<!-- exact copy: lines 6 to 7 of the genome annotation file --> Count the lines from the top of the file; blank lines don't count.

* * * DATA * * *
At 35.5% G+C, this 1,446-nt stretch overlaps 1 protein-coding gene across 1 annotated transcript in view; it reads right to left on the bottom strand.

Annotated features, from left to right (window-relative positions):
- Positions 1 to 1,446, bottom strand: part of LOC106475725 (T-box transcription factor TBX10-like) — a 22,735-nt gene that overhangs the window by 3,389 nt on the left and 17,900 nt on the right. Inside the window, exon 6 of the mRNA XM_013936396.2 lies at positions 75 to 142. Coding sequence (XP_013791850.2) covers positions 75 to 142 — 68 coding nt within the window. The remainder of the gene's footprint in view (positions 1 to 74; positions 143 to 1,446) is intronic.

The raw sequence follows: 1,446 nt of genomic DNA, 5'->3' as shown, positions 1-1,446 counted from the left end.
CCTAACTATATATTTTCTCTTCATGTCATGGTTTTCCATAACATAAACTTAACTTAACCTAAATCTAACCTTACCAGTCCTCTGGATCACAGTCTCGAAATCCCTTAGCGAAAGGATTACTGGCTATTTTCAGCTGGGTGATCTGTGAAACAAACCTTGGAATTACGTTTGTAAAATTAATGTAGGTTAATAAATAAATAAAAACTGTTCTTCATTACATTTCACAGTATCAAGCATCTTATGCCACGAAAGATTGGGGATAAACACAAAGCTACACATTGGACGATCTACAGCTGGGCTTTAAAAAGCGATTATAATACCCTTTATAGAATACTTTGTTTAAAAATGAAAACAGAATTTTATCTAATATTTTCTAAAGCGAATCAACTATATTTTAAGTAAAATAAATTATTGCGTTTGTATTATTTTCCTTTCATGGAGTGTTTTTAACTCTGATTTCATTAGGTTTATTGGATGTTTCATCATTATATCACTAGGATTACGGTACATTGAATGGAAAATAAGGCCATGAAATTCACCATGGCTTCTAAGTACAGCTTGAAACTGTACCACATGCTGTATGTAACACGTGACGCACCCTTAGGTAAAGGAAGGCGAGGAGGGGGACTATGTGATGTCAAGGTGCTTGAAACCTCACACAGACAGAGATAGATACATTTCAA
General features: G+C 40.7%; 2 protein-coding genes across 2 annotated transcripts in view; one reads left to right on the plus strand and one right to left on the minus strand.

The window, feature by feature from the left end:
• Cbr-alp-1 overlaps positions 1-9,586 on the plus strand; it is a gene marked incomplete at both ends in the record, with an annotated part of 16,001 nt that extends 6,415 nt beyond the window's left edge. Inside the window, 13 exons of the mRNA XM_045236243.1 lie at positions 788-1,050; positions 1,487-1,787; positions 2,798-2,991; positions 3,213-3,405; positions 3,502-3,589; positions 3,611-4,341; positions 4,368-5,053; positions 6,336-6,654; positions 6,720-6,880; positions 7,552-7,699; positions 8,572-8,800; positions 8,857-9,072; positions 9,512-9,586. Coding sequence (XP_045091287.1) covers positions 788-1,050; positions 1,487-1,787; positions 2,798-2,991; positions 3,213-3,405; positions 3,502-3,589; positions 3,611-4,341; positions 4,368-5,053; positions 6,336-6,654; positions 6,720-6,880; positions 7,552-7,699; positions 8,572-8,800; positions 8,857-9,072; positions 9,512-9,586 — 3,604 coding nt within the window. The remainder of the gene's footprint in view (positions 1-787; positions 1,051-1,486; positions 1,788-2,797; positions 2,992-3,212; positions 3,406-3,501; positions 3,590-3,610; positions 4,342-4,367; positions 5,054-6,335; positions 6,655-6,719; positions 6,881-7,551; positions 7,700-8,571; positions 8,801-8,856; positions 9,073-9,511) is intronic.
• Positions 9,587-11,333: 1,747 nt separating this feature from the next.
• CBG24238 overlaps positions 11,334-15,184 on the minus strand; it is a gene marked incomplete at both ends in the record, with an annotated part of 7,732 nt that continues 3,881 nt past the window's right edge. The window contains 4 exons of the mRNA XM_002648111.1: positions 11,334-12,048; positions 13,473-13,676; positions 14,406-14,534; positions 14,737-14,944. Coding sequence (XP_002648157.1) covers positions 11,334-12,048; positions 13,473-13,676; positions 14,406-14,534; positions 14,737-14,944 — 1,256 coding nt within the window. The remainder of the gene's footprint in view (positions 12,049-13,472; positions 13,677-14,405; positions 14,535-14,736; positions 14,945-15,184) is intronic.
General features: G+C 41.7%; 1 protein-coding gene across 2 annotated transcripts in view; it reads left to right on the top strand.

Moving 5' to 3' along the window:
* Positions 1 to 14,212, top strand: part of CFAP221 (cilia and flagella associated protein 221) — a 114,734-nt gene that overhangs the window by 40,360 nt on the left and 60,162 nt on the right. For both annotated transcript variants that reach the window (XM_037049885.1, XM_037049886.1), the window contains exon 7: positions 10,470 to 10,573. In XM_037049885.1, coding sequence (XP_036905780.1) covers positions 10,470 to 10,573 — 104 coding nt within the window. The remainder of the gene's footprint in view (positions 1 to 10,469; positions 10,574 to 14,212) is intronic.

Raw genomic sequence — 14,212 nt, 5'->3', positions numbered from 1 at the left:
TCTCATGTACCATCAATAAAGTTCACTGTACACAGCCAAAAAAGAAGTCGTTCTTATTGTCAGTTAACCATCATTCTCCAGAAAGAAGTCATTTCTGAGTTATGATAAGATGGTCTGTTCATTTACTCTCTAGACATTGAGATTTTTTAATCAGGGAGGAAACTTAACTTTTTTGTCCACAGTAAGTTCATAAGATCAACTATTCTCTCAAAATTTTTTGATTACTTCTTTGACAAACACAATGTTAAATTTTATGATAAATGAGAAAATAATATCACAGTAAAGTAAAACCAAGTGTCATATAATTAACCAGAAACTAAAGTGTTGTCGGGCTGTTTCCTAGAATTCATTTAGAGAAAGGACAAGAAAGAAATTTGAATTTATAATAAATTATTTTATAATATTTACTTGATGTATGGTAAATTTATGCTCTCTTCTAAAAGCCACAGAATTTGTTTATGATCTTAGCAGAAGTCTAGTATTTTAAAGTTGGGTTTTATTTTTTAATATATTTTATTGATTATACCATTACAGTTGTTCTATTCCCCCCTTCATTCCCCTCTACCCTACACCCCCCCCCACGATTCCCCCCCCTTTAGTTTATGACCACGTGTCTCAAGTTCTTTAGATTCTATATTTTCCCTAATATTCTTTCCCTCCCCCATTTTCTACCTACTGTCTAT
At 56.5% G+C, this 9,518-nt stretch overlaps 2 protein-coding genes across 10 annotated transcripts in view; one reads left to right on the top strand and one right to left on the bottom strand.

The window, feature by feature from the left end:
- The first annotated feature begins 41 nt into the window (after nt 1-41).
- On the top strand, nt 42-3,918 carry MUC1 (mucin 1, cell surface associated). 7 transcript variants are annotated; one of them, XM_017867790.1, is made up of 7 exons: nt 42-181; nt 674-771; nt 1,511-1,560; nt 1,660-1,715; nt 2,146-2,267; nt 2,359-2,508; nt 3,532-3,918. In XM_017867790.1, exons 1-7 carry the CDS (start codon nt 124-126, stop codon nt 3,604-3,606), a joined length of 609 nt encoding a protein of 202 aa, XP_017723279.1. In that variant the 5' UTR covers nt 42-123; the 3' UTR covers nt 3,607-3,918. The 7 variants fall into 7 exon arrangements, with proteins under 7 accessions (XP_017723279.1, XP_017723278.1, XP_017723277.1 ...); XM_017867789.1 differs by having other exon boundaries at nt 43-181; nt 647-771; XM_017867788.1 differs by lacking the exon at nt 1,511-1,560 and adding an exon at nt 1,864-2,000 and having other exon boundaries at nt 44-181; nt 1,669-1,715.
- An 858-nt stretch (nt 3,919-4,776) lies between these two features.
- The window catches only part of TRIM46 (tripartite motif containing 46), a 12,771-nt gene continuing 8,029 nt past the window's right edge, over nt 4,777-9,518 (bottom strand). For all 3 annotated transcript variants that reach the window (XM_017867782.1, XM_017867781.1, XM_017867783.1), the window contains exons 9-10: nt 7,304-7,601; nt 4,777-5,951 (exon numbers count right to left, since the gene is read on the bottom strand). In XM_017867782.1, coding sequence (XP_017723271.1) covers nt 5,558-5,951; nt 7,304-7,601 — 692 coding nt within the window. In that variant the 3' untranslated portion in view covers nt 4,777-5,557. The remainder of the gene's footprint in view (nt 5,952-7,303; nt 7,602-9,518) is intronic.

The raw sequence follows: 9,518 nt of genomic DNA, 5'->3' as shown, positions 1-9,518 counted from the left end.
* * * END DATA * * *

General features: G+C 40.7%; 2 protein-coding genes across 2 annotated transcripts in view; one reads left to right on the plus strand and one right to left on the minus strand.

The window, feature by feature from the left end: